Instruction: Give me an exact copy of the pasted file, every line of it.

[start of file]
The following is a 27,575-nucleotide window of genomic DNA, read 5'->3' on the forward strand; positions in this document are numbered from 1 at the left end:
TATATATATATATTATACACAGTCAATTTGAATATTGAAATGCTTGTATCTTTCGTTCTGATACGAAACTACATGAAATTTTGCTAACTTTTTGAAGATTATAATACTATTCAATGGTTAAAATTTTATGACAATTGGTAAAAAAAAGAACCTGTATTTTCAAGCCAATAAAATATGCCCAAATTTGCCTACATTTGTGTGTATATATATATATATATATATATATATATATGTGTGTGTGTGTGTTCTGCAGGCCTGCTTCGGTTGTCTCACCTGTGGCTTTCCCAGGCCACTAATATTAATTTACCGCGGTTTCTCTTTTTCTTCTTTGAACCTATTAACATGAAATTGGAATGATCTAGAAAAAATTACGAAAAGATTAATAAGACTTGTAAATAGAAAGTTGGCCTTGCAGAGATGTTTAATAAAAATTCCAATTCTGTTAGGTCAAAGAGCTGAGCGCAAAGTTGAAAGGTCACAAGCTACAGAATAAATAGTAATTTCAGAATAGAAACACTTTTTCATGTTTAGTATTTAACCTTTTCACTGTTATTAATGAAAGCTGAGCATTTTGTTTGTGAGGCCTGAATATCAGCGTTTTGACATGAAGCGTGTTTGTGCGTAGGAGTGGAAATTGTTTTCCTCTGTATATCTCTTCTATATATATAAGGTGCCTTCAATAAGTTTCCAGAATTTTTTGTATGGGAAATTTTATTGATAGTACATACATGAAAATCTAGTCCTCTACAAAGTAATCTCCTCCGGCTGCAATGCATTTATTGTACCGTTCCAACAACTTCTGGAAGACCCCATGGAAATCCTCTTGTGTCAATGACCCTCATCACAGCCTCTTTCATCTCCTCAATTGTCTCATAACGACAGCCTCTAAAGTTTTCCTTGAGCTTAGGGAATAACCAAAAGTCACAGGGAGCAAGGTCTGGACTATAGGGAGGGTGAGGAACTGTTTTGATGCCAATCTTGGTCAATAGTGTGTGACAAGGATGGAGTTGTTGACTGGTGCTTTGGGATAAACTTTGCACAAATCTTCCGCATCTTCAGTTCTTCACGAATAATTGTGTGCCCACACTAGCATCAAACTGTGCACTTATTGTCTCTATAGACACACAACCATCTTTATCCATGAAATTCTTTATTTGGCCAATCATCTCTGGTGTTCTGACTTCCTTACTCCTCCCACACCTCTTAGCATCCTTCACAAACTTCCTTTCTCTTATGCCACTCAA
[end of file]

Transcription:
The following is a 27,575-nucleotide window of genomic DNA, read 5'->3' on the forward strand; positions in this document are numbered from 1 at the left end:
TATATATATATATTATACACAGTCAATTTGAATATTGAAATGCTTGTATCTTTCGTTCTGATACGAAACTACATGAAATTTTGCTAACTTTTTGAAGATTATAATACTATTCAATGGTTAAAATTTTATGACAATTGGTAAAAAAAAGAACCTGTATTTTCAAGCCAATAAAATATGCCCAAATTTGCCTACATTTGTGTGTATATATATATATATATATATATATATATATGTGTGTGTGTGTGTTCTGCAGGCCTGCTTCGGTTGTCTCACCTGTGGCTTTCCCAGGCCACTAATATTAATTTACCGCGGTTTCTCTTTTTCTTCTTTGAACCTATTAACATGAAATTGGAATGATCTAGAAAAAATTACGAAAAGATTAATAAGACTTGTAAATAGAAAGTTGGCCTTGCAGAGATGTTTAATAAAAATTCCAATTCTGTTAGGTCAAAGAGCTGAGCGCAAAGTTGAAAGGTCACAAGCTACAGAATAAATAGTAATTTCAGAATAGAAACACTTTTTCATGTTTAGTATTTAACCTTTTCACTGTTATTAATGAAAGCTGAGCATTTTGTTTGTGAGGCCTGAATATCAGCGTTTTGACATGAAGCGTGTTTGTGCGTAGGAGTGGAAATTGTTTTCCTCTGTATATCTCTTCTATATATATAAGGTGCCTTCAATAAGTTTCCAGAATTTTTTGTATGGGAAATTTTATTGATAGTACATACATGAAAATCTAGTCCTCTACAAAGTAATCTCCTCCGGCTGCAATGCATTTATTGTACCGTTCCAACAACTTCTGGAAGACCCCATGGAAATCCTCTTGTGTCAATGACCCTCATCACAGCCTCTTTCATCTCCTCAATTGTCTCATAACGACAGCCTCTAAAGTTTTCCTTGAGCTTAGGGAATAACCAAAAGTCACAGGGAGCAAGGTCTGGACTATAGGGAGGGTGAGGAACTGTTTTGATGCCAATCTTGGTCAATAGTGTGTGACAAGGATGGAGTTGTTGACTGGTGCTTTGGGATAAACTTTGCACAAATCTTCCGCATCTTCAGTTCTTCACGAATAATTGTGTGCCCACACTAGCATCAAACTGTGCACTTATTGTCTCTATAGACACACAACCATCTTTATCCATGAAATTCTTTATTTGGCCAATCATCTCTGGTGTTCTGACTTCCTTACTCCTCCCACACCTCTTAGCATCCTTCACAAACTTCCTTTCTCTTATGCCACTCAA